A decommissioned French aircraft carrier, the Clemenceau, will be dismantled at a naval salvage yard in the United Kingdom following years of embarrassing controversies surrounding the asbestos-contaminated vessel. The Clemenceau was sent to India for dismantling but an international outcry by political figures and environmental campaigners forced the Chirac government to bring it back to France in 2006. The Clemenceau has been moored offshore near the port city of Brest since that time, but will now be towed to the Able UK naval yard in England, on the River Tees. The French Defense Ministry will pay Able UK as much as $6.6 million for the dismantling. The British Environment Agency has issued Able UK a special waste management license to permit it to dismantle asbestos-contaminated ships and oil rigs at the facility. The Clemenceau will be the largest ship recycled in any European yard. The Able UK facility already has four American naval vessels and three ships from the Royal Navy awaiting dismantling.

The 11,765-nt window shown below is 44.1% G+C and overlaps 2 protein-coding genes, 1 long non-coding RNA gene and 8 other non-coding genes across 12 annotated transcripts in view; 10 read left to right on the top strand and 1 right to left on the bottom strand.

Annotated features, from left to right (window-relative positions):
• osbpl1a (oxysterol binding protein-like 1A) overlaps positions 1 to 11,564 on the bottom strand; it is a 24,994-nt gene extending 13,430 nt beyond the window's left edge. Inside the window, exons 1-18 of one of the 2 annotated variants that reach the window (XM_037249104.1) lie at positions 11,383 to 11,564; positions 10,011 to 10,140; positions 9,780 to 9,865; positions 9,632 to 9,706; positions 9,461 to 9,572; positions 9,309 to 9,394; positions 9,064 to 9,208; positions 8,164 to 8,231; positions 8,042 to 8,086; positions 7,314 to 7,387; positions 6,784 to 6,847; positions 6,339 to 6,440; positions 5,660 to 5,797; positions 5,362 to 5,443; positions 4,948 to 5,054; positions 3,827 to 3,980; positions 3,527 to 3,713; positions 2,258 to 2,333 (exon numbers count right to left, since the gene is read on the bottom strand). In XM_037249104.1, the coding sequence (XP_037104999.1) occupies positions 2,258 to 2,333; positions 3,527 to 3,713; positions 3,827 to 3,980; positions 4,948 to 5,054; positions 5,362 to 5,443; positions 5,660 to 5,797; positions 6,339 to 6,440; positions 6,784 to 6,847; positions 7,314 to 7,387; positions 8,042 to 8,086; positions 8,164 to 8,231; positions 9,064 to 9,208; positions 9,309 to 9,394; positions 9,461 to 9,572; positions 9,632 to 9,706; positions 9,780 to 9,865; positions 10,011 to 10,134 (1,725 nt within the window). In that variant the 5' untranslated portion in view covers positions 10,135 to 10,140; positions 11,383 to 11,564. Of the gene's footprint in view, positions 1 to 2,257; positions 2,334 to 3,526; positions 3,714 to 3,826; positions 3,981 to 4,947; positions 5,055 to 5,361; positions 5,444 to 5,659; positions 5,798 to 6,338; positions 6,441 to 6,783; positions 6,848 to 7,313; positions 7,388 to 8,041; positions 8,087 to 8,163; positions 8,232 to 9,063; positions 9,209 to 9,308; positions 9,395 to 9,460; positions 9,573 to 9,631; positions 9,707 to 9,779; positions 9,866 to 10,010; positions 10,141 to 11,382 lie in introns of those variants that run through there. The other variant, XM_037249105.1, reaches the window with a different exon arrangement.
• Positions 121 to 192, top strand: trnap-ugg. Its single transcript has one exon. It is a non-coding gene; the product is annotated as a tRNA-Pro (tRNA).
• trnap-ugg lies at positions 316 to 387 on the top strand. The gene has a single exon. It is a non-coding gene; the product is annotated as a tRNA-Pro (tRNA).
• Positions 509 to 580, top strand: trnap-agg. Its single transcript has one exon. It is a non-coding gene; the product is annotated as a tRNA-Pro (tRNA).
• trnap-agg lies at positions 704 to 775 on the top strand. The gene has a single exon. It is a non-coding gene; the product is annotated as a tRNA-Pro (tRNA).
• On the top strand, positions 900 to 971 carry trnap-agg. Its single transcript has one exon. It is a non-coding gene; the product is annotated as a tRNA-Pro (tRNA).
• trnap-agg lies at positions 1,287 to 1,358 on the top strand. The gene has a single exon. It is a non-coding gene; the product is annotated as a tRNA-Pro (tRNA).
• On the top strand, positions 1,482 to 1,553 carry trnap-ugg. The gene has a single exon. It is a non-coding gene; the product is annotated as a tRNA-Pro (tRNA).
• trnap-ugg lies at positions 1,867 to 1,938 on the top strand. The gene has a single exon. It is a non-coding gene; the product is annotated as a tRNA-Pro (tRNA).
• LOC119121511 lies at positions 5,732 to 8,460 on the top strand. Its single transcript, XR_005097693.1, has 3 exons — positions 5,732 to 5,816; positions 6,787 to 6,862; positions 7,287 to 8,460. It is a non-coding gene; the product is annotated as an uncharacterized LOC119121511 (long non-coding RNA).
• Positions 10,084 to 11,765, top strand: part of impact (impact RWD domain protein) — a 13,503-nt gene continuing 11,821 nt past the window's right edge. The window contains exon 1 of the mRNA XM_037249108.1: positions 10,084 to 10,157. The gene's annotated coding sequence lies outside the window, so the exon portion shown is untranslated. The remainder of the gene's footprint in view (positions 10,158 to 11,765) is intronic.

Able UK was exempted from several sections of the UK’s Control of Asbestos Regulations to make it physically possible to handle the ships. Environmentalists had been opposed to the facility being allowed to work on the Clemenceau and other vessels, but withdrew opposition after Able UK promised to follow strict standards in the dismantling process and protect worker health. Ingvild Jenssen, a spokesman for the Platform on Shipbuilding, a coalition group of environmental concerns, said “Overall we are happy to see the ship going to the UK rather than India. As far as we know now, Able does have all its environmental permits and planning permits.” It will take 200 workers almost a year to break the ship down. The process requires the removal of non-metallic items such as furniture, draperies, and insulating materials (including asbestos). When the ship is down to the bare metal it will be broken up for scrap.